John "Woody" Mellor aka Joe Strummer – Guitar, vocals
Clive Timperley – Guitar, vocals
Dan Kelleher – Bass, guitar, vocals
Richard Dudanski – Drums
Tymon Dogg – Fiddle, vocals


The 101ers_1975-12-12_Derby.rar


Thursday, May 1, 2014

Dr. Feelgood - 1976-03-10 - Detroit, MI

Dr. Feelgood
1976-03-10
Ford Auditorium, Detroit, MI 

Audience Recording (JEMS Master), very good quality
mp3 @ 320 kbps

Although bands like Rockpile and Graham Parker & The Rumour emerged from the Pub Rock scene with greater success and international acclaim, the band that probably most exemplified what the Pub Rock Movement was all about, and carried the banner most proudly, the 'Poster Child' of Pub Rock, if you will, was probably Dr. Feelgood. Dr. Feelgood was a hard-driving  distinctively British R & B band out of Canvey Island, Essex, formed in 1971. Lead by their vocalist, Lee Brilleaux, and guitarist Wilko Johnson, Dr. Feelgood developed a frantic, gritty act with a rough and ruthless edge. Their distinctive sound and style, with Johnson's jerky movements and choppy, percussive guitar style, Brilleaux's raucous vocals and harmonica, and their dark, shabby, unkempt suits, they personified the look, sound, and attitude of Pub Rock. By 1974, they were one of the leaders of the Pub Rock movement and were getting more notice and acclaim. They released their first studio albums (Down By The Jetty-1974, Malpractice-1975) at this time, but didn't make it really big until the release of their next, a live album (Stupidity-1976), which, being live, captured the full appeal of the band better than their studio efforts, and went all the way to #1 in the UK. However, their success never translated to the US. Despite attempts to release Malpractice, Stupidity, and their 4th album (Sneakin Suspicion-1977) in the US, as well as a brief tour there in 1976, they just never caught on with American audiences (or radio programmers), and no further albums were ever released in the US. Dr. Feelgood is also credited with being a strong influence on the next phase in the British Rock scene, Punk Rock, as they already had the attitude that would carry forward. However, after 1977, and disputes over their 4th album, guitarist Wilko Johnson left the band, and they would never be the same again, nor achieve the same level of popularity. And by this time, Punk was becoming all the rage and stole much of the thunder from Pub Rock, and the pub rock movement (and bands) faded. Dr. Feelgood did carry on, however, first with Gypie Mayo on guitar, who brought his own unique style, then others. Lee Brilleaux continued with the band until his untimely death due to cancer in 1994. but even after that, upon the wishes of Lee himself, the band continued on again (although now without any original members) throughout the nineties and beyond, and has continued on to this day, being a very active, touring pub band. Wilko Johnson continued in several diferent bands over the years (most notably w/Ian Dury & the Blockheads and the Wilko Johnson Band), but has never gone back to Dr. Feelgood. Here is a show from their very limited American tour in 1976, which shows them in a much more subdued state then their normal high-energy antics (they were probably advised to tone things down for the American audience). So, it is not really a typical show for this period, but it does show off their music and musical abilities as a rockin' bluesy R & B band (It seems that there were very few recordings actually made at the various Pubs during this Pub Rock scene, so many of the recordings that are available for all these bands are from more formal concerts and US shows). Interestingly, for this show, they opened for Starcastle and Journey, which, ironically, are just the type of bands (Prog rock, glam, slick, overproduced sound) that the pub rock movement (and Dr. Feelgood) were reacting to and rebelling against (perhaps, then, it is not surprising that this type of audience didn't exactly embrace them).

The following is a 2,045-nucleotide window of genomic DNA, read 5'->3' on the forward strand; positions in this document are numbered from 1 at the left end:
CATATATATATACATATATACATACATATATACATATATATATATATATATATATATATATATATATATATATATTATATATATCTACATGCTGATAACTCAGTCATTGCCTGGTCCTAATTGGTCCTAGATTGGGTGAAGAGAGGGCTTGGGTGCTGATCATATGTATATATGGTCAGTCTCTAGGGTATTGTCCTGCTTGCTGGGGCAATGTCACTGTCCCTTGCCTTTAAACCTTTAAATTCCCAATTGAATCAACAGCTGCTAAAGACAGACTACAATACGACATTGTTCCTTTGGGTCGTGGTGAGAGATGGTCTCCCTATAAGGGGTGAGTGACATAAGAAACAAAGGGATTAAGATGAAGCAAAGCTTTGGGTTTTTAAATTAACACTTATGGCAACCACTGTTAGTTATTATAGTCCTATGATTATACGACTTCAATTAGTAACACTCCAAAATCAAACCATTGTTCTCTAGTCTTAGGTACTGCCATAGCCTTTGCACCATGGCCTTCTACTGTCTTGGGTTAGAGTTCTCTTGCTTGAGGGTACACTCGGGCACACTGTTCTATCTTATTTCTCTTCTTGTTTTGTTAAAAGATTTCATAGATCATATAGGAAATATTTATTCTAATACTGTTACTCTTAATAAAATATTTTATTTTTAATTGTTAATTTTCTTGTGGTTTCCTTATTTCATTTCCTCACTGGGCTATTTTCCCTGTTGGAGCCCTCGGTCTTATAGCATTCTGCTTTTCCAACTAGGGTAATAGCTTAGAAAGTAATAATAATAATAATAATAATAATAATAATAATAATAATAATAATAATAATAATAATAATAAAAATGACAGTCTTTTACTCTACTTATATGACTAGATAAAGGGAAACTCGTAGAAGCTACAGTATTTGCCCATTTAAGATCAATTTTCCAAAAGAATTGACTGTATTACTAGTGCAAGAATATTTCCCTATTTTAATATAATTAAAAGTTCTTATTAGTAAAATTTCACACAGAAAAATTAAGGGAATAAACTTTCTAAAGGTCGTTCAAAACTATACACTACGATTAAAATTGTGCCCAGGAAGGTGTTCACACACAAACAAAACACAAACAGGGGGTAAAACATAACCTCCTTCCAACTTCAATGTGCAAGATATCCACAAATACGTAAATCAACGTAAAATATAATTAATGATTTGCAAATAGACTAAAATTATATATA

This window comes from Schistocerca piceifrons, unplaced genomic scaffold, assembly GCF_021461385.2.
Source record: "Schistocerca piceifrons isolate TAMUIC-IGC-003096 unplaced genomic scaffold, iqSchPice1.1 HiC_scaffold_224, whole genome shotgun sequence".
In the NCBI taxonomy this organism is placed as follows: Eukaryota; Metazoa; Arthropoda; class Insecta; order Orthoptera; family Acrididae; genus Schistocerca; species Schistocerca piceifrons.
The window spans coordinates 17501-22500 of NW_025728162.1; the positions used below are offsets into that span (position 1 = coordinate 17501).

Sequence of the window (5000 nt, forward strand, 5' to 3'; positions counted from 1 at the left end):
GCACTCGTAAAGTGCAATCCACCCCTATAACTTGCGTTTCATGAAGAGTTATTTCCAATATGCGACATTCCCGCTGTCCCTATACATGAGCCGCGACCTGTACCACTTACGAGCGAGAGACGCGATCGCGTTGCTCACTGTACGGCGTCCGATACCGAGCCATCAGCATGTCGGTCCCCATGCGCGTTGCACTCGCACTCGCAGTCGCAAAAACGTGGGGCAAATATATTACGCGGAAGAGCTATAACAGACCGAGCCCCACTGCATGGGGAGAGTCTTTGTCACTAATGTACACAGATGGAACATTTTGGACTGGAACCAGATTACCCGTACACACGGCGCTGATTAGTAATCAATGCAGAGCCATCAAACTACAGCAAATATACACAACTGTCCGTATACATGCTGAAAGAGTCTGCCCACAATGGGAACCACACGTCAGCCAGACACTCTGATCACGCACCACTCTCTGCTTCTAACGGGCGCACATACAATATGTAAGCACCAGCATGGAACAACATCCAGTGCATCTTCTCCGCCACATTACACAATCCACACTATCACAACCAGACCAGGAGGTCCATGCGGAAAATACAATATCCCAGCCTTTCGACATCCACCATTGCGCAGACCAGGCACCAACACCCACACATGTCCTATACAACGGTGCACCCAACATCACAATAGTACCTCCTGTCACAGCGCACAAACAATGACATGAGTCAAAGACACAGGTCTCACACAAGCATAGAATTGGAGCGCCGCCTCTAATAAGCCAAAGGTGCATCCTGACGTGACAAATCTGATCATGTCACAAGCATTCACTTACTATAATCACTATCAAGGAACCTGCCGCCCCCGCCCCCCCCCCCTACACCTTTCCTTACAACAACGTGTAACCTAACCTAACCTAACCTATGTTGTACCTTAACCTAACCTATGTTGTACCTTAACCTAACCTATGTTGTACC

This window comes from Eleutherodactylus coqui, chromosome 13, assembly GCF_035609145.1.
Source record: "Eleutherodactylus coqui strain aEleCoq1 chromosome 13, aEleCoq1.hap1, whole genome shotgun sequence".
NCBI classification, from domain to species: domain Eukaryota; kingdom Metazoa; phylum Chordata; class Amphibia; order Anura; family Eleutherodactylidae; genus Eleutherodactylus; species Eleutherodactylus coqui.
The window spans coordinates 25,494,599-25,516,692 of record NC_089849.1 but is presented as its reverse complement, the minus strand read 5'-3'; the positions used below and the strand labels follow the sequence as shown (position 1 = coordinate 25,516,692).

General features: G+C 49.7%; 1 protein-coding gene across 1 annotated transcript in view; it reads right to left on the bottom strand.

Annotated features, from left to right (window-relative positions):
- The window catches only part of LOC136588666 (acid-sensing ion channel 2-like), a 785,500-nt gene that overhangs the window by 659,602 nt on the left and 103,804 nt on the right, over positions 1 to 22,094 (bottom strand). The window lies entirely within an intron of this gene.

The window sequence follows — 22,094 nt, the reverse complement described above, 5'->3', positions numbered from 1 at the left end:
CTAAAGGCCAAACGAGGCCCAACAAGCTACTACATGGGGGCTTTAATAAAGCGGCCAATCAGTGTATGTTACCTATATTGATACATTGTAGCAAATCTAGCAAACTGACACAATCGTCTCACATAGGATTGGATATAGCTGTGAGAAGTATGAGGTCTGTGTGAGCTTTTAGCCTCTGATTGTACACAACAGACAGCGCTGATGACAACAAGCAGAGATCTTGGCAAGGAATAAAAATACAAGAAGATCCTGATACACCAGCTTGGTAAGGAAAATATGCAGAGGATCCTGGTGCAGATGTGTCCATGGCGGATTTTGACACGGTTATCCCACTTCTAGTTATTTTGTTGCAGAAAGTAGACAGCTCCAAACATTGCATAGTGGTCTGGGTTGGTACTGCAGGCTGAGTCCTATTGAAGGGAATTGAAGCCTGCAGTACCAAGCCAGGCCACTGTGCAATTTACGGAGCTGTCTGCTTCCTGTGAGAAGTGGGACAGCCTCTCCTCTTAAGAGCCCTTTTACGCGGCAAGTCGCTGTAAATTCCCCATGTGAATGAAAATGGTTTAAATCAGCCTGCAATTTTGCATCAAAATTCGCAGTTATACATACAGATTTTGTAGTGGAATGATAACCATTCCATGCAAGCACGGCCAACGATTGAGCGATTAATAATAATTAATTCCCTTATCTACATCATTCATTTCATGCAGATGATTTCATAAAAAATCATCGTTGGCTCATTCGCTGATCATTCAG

Setlist:
01. I Can Tell
02. Twenty Yards Behind
03. Another Man
04. Going Back Home
05. Back In The Night
06. Keep It Out Of Sight
07. Boom Boom
08. Don't You Just Know It
09. Riot In Cell Block No 9
10. Rolling And Tumbling
11. She Does It Right
12. Roxette
13. You Shouldn't Call The Doctor (If You Can't Afford The Bills)

Band Members:
Lee Brilleaux - vocals & harp
Wilko Johnson - guitar & occasional lead vocals
John B Sparks - bass
The Big Figure - drums

Note: Opening set in support of Starcastle and Journey for what was their first and only American tour (promoting their 2nd album, Malpractice).
   
Dr. Feelgood_1976-03-10_Detroit.rar
link updated 12/30/2016